Patients with hereditary transthyretin amyloidosis (hATTR) often have ocular manifestations that may be associated with devastating consequences to best-corrected visual acuity (BCVA) and quality of life, according to the results of a cross-sectional, noninterventional study conducted in Spain and published in Retina.

The researchers sought to determine ophthalmologic involvement in patients with hATTR and its correlation with mutations described in the literature. The current analysis included 58 eyes from 29 individuals with hATTR who were receiving care at the Inherited Cardiac Diseases Unit of Puerta de Hierro-Majadahonda University Hospital in Madrid.

hATTR is an autosomal dominant disease caused by variants in the TTR gene. The TTR protein is also referred to as prealbumin—a homotetrameric protein synthesized mainly by the liver, as well as by the choroidal plexi of the brain, retinal pigment epithelium, and pancreas. TTR mutations can lead to conformational changes that destabilize TTR and increase the deposition of misfolded subunits within different organs.

All patients needed to fulfill the following criteria: (1) age of at least 18 years, (2) carrier of pathogenic or likely pathogenic variants, and (3) willingness to participate in the study. Individuals with non-hATTR amyloidosis were excluded from study participation. Fifty-two eyes from 26 participants were ultimately evaluated.

The mean participant age was 57.8±13.7 years (range, 42 to 81 years). Overall, 42% (11 of 26) of the participants were women. All participants underwent a complete ophthalmologic examination, multimodal imaging, and neurologic, cardiologic, renal, and digestive examinations.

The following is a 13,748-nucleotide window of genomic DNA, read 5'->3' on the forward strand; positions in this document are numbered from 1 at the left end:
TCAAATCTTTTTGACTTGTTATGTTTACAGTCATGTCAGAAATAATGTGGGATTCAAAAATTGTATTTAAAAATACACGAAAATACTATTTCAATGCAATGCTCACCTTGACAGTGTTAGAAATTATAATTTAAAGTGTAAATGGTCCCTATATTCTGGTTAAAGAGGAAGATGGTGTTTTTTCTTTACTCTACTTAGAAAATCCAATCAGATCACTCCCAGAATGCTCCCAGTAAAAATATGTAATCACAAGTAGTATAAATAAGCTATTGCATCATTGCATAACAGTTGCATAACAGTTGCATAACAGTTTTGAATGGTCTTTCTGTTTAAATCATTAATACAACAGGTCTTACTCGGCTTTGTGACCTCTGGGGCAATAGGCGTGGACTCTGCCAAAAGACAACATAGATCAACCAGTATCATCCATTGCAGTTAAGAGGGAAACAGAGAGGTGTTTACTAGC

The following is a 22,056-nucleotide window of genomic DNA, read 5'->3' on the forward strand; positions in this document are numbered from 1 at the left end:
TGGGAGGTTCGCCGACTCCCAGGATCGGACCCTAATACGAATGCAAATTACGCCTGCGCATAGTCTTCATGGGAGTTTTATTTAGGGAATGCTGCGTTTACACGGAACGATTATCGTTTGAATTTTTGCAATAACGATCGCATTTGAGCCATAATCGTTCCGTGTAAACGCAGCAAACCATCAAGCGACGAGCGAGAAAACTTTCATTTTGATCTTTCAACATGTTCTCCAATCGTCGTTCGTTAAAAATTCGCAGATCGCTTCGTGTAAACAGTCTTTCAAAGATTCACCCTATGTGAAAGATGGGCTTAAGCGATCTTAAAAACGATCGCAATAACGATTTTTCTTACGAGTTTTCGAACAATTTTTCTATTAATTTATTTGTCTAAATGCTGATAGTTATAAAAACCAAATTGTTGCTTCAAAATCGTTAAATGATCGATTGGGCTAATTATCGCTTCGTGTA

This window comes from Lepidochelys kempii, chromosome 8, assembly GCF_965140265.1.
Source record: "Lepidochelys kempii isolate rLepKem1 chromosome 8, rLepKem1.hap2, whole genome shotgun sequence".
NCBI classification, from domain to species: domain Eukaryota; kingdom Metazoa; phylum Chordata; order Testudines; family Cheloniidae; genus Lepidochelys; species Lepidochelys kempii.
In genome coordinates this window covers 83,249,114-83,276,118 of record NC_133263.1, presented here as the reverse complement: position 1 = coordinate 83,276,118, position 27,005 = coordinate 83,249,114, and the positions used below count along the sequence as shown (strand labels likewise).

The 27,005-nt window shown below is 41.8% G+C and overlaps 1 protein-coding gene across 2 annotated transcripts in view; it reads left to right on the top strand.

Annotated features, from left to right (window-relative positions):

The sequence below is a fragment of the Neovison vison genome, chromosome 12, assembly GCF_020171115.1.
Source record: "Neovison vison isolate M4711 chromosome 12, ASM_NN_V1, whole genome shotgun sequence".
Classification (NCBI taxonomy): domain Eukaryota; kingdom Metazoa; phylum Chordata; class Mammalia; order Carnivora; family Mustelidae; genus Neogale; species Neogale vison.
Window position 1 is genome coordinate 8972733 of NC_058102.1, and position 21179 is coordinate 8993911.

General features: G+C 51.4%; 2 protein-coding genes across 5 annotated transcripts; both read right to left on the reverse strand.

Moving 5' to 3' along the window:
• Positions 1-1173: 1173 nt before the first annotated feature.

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Results showed that 34.62% (18 of 52) of the eyes exhibited amyloid-associated ophthalmologic involvement, with vitreous amyloid deposits as the most common ocular manifestation, present in all affected eyes. Ophthalmologic involvement was significantly more common in women than in men (P <.05).

When affected eyes were compared with unaffected eyes, statistically significant differences were reported for the presence of vitreous amyloid deposits (P <.01), crystalline amyloid deposits (P <.05), parenchymal amyloid deposits
(P <.01), and vascular alterations (P <.01). Additionally, worse BCVA was observed in the affected eyes vs the unaffected eyes (P <.01).

The authors concluded that “hATTR is a systemic disease that could potentially lead to severe ocular involvement with devastating consequences to our patients’ BCVA and quality of life, where ophthalmologic assessment is paramount to identify, follow, and in some cases treat the alterations that tend to appear in time in different parts of the eye.”

Reference

Ruiz-Medrano J, Puertas M, Almazán-Alonso E, et al. Ophthalmologic involvement in patients with hereditary transthyretin amyloidosis. Retina. 2023;43(1):49-56. doi:10.1097/IAE.0000000000003641